If you do a lot of travelling and rely on CDs and DVDs to entertain and distract your kids, it makes sense to give them their own media player so they can handle and play with it all they want. The TF-DVD560 has a 3.5 inch color screen, plays DVDs and CDs, and includes a remote, headphones, and a stand, but it also includes 12 classic Sega games to keep the kids busy. The games aren't the latest, slickest games, but if your kids are a certain age where they aren't hip to the the newest cutting edge games, they won't care.
via New York Times (thanks Camilla).
The new Nick Jr. show Wow! Wow! Wubbzy! has the distinction of offering "the world's first video podcast for pre-schoolers." It's called the Wubbcast, and while its weekly episodes don't begin until March, you can subscribe to the feed for your toddler's video iPod or PSP. (Come on, you spent at least $400 on her portable DVD player, and the iPod can't be opened and won't skip! Might want to find some portable speakers for it, though.)
The preview Wubbcast introduces the show's very catchy theme song (download mp3) and three cute characters, Wubbzy, Widget, and Walden. Want to know more about where W!W!W! came from? In addition to the podcast, the creators have been running "the Wubblog" to document their show's development. Check out the photo albums for concepts and early designs. It's clear that these folks love animation, have a sense of humor (so lacking in many preschool shows), and show some style.
Oh, and if you're a filmmaker and have a short that's appropriate for kids, they're taking submissions!
Little did I know that the makers of the Wheel of Responsibility have a whole slew of products, including this fun little book of practical parenting advice, the Safe Baby Handling Tips. Easy to follow directions and illustrations - there's no gray area interpretations here - just simple yes, no, good, bad.
And if you really need these simple parenting instructions right in your face at all times as a reminder, dress your baby in these fun onsies.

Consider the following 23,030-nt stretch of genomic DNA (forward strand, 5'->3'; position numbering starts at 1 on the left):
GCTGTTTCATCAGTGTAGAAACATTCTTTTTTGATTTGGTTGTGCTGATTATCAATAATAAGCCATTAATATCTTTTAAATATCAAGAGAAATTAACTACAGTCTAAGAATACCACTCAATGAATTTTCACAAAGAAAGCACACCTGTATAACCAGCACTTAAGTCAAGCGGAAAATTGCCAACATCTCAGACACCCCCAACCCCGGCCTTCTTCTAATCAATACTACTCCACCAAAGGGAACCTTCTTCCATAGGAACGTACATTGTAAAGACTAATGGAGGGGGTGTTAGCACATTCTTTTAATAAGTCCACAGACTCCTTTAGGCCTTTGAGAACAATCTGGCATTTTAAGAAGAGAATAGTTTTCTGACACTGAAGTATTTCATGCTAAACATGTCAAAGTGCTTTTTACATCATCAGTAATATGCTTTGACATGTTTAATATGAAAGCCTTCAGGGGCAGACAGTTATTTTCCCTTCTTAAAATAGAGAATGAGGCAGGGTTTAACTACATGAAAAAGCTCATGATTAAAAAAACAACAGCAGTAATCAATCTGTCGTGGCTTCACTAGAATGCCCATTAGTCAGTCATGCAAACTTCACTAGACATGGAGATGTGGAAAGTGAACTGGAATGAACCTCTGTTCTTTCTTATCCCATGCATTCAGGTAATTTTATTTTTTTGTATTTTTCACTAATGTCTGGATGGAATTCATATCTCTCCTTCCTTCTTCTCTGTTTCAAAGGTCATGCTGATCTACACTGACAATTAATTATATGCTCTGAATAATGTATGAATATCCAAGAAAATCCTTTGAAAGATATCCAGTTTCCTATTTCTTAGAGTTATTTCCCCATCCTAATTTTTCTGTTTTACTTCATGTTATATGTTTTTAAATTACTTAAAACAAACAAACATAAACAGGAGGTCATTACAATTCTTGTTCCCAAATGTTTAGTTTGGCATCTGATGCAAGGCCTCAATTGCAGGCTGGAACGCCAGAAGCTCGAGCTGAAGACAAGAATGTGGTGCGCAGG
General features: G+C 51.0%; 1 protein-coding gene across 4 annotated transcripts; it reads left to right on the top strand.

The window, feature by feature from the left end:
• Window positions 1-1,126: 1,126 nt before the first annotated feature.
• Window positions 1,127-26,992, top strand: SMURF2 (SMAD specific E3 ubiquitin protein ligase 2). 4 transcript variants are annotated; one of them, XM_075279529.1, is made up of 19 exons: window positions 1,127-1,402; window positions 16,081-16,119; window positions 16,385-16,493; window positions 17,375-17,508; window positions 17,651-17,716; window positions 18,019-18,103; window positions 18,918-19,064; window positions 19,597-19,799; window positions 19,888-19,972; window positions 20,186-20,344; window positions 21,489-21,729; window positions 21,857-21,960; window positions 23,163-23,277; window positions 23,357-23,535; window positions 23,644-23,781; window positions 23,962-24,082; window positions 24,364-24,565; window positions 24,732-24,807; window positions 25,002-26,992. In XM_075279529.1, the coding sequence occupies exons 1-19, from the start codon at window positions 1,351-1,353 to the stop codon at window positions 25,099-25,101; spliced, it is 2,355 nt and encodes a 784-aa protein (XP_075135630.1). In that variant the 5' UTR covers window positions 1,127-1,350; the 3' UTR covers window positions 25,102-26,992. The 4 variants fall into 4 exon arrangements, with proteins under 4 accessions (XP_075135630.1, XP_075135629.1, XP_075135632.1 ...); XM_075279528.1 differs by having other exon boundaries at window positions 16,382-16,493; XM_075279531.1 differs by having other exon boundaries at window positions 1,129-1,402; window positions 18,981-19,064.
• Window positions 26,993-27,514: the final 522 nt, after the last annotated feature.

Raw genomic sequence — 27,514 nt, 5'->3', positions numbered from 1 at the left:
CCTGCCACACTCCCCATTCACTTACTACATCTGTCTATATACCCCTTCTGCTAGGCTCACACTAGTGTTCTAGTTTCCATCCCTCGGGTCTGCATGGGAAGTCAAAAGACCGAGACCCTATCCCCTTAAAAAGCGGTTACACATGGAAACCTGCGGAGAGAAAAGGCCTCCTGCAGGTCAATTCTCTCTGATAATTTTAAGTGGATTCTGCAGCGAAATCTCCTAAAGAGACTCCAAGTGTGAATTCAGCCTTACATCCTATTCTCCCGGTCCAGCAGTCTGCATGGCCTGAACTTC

All from Wry Baby.
It may sound a bit far-fetched, but I actually have memories of being wrapped up in a giant kerchief around my mother's back as a baby. Instead of my having some sort of prodigious memory, I was probably begging for rides on her back until an embarassing late age. I do know that all throughout my childhood, when I'd spot that same long scarf, usually as it was porting around some big, baby-sized household item, I'd get an intense memory of feeling safe, all bundled up.
Swaddling a newborn helps keep them comfortable in a familiar, womb-like cocoon. Baby-gami, the book, gives step-by-step instructions on how to create the perfect baby wrapping. The book is divided into swaddling that newborns can't squirm out of, and comfortable slings for the older baby. The instructions are, in fact, much like the ones for creating complicated origami shapes, but the results are so cute (and snuggly for your baby), that it may be well worth the effort.
Baby-gami is $10 from Amazon.
What a shame that we're born with this incredible, dough-like flexibility which takes thousands of hours of yoga practice to regain even a fraction of later in life. Any student of yoga would marvel at Baby Yogis (by Susie Arnett and Doug Kim), a book of beautiful black and white photographs of babies in yoga poses that just come naturally to them. Each of the 50 photographs taken by photographer Doug Kim is accompanied by the posing baby's name and an inspirational quote from a classic yoga text.
I've put this book on my wish list at Amazon (a mere $9.71) for the next baby shower I go to. I wonder if one of the poses shown is the non-traditional but very popular "big toe in mouth" asana.
Thanks for the tip, Norm.
There are a handful of books that my toddler likes to read everyday. From that selection, there are only a few that I don't mind reading everyday. Aside from the pretty bad pun, "How Are You Peeling" by Joost Elffers, is definitely a book to check out. The artists have done an incredible job of carving extraordinary facial expressions on various vegetables and fruits (my favorites are the scallions), while teaching kids all about feelings in playful rhymes. The book is incredibly graphic and colorful, and even if your baby doesn't yet understand some of the concepts in the book, it is still very fun to look at.
Buy it at a discounted price on Amazon